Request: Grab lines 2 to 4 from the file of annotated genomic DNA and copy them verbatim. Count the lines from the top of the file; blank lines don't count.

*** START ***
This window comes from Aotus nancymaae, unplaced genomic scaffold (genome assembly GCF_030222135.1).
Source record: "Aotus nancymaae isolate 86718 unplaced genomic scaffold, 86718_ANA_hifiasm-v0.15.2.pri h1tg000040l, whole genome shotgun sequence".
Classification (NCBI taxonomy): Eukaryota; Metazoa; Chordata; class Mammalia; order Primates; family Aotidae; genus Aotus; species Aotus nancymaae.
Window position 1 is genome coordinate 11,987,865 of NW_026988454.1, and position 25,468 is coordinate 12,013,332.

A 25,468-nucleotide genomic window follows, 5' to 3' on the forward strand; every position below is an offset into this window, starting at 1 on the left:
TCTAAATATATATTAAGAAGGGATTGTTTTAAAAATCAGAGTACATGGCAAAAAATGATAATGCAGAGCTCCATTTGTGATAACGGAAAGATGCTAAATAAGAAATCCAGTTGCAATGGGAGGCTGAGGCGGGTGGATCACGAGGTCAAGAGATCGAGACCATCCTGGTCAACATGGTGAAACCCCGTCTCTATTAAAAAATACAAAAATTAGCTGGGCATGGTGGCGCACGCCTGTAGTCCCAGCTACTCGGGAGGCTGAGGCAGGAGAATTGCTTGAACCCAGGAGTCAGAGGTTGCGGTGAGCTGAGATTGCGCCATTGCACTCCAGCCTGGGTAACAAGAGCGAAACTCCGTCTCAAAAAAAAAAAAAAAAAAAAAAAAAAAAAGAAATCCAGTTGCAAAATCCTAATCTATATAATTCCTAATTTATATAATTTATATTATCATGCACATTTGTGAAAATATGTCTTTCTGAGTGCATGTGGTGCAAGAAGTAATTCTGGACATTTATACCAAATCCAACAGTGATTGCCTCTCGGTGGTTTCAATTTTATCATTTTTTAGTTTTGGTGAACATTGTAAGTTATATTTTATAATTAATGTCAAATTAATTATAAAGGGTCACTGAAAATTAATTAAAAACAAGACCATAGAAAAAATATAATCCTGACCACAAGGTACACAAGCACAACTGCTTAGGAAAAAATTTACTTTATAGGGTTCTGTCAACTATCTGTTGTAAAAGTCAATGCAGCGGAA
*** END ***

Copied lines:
Source record: "Aotus nancymaae isolate 86718 unplaced genomic scaffold, 86718_ANA_hifiasm-v0.15.2.pri h1tg000040l, whole genome shotgun sequence".
Classification (NCBI taxonomy): Eukaryota; Metazoa; Chordata; class Mammalia; order Primates; family Aotidae; genus Aotus; species Aotus nancymaae.
Window position 1 is genome coordinate 11,987,865 of NW_026988454.1, and position 25,468 is coordinate 12,013,332.